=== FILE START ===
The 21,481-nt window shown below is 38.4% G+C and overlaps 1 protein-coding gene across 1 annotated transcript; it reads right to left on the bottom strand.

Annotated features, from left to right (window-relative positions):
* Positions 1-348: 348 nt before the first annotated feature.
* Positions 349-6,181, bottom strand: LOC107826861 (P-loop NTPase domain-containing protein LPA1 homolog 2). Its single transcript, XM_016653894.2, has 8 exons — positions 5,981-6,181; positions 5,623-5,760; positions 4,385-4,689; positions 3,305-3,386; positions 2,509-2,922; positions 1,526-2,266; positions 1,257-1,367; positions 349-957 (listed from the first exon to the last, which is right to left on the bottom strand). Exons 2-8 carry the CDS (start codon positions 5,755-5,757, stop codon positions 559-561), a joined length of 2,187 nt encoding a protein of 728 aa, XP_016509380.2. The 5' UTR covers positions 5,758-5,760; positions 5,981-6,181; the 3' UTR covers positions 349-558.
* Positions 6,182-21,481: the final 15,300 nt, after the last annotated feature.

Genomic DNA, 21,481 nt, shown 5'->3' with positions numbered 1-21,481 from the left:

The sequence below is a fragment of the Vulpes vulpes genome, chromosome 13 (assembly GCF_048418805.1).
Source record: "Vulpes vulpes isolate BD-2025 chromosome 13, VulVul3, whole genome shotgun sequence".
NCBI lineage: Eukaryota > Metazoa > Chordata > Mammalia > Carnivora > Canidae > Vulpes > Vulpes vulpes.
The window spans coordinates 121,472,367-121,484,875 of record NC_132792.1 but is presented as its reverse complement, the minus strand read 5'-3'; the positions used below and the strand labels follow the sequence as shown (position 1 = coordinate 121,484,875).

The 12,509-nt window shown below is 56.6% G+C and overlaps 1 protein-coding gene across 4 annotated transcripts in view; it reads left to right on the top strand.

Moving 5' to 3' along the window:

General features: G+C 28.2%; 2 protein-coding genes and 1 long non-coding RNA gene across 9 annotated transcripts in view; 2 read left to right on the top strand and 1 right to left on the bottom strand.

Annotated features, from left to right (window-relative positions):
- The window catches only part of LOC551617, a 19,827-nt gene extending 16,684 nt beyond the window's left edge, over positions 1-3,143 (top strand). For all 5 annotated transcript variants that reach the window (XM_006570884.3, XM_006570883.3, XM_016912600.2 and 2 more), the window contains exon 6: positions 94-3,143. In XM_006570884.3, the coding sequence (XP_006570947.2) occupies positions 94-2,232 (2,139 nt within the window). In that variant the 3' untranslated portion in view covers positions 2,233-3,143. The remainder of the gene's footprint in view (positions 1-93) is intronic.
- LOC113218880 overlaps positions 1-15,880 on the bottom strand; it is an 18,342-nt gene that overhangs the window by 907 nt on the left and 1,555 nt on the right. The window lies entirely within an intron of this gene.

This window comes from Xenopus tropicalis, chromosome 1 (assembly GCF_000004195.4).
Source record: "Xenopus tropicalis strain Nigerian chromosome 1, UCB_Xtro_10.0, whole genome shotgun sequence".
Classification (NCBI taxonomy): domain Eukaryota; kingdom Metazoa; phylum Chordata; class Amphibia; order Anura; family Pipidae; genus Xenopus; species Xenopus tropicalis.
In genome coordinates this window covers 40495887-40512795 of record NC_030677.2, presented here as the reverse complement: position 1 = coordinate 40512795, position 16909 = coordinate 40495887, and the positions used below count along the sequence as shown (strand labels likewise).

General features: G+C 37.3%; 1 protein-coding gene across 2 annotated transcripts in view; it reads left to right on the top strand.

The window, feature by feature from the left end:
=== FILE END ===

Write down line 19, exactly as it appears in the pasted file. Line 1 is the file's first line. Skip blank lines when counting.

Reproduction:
Classification (NCBI taxonomy): domain Eukaryota; kingdom Metazoa; phylum Chordata; class Amphibia; order Anura; family Pipidae; genus Xenopus; species Xenopus tropicalis.